Bright Outlook for Cloud Computing

According to CompTIA’s IT Industry Outlook 2014, cloud computing is even more on the rise since last year. As Generation Y (20-34 years old) infiltrates the work force and members of the Baby Boomer generation reach retirement age, there have been noticeable changes to how technology is used in the workplace. With this shift comes an inevitable increase in cloud computing: “Companies are relying on cloud computing for business processes such as storage (59%), business continuity/disaster recovery (48%), and security (44%)” (CompTIA: IT Industry Outlook 2014). The three models for cloud systems – Software as a Service (SaaS), Platform as a Service (PaaS), and Infrastructure as a Service (IaaS) – have all steadily increased year after year, especially among medium-sized businesses. All data points suggest cloud computing is a popular option for business of any size. Are you up to speed on adopting the cloud into your business? How to Leverage Cloud Computing These three main cloud solutions – Software as a Service (SaaS), Platform as a Service (PaaS), and Infrastructure as a Service (IaaS) – can leverage your IT business substantially. SaaS provides a way to deliver software and technical services that would otherwise be very costly. Most small businesses can adopt cloud computing into their company only using SaaS services. PaaS allows businesses to create custom apps, databases, and other business services all integrated into one platform. IaaS allows businesses to purchase infrastructure from providers as virtual resources. Which model best fits your business? Advantage of Cloud Computing There are multiple advantages to adopting cloud computing into your IT business, the biggest benefit being the ability to...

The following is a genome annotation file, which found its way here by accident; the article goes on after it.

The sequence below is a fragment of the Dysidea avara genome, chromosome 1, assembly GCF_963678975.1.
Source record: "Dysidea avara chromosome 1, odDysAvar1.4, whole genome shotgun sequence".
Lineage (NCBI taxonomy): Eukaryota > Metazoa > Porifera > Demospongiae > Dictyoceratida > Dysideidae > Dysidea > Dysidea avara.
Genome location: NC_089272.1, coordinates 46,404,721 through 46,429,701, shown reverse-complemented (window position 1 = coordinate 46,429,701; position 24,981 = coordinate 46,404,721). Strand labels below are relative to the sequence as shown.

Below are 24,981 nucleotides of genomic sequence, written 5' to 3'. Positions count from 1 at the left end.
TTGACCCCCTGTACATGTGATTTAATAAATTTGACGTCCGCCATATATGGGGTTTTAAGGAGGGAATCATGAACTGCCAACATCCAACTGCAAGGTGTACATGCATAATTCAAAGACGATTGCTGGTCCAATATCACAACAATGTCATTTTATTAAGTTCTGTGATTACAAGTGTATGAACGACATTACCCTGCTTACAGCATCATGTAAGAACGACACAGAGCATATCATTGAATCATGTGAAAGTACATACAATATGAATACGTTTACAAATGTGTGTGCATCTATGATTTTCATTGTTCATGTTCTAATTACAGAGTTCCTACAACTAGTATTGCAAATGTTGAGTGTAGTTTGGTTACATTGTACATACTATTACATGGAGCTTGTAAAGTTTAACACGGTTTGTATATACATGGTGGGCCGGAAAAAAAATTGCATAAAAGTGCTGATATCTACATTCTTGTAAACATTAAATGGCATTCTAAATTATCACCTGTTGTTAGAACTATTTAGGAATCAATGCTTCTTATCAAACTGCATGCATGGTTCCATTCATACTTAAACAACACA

5 Things You Need to Know about Privacy Breach Notifications

Recent high-profile data breaches, such as those that occurred at Neiman Marcus and Target, have brought privacy breach notification laws into public debate.  In the event that your company’s secure information is compromised, it is important to understand privacy breach notification laws and standards. Privacy Breach Notification Regulations are Under Review Across the world, privacy breach notification laws are being updated and amended to keep up with the times.  In the United States, for example, federal standards are being discussed, but  each state may also have its own rules.  Furthermore, some states do not even have their own regulations, and laws and procedures regarding privacy breach notification standards vary depending on where your business is located. Be sure to know the regulations and standards for your own country or state. What is Privacy Data? This private information that your company may posses includes customer names, in combination with, account numbers, driver licenses, or social security numbers, although this changes from state to state and from country to country. Most laws require your business to inform customers, employees, and other stakeholders when their private information has been compromised. What is considered private information, and the timeframe in which customers must be informed of the breach, varies in each law. A Privacy Data Breach Has No Borders Many companies collect data from customers across the globe.  If a privacy breach crosses state lines or international borders, your company may need to comply with multiple standards. Failure to comply may lead to fines and penalties, in addition to customer disapproval. California laws, for example, impose fines up to $3,000 for failure to...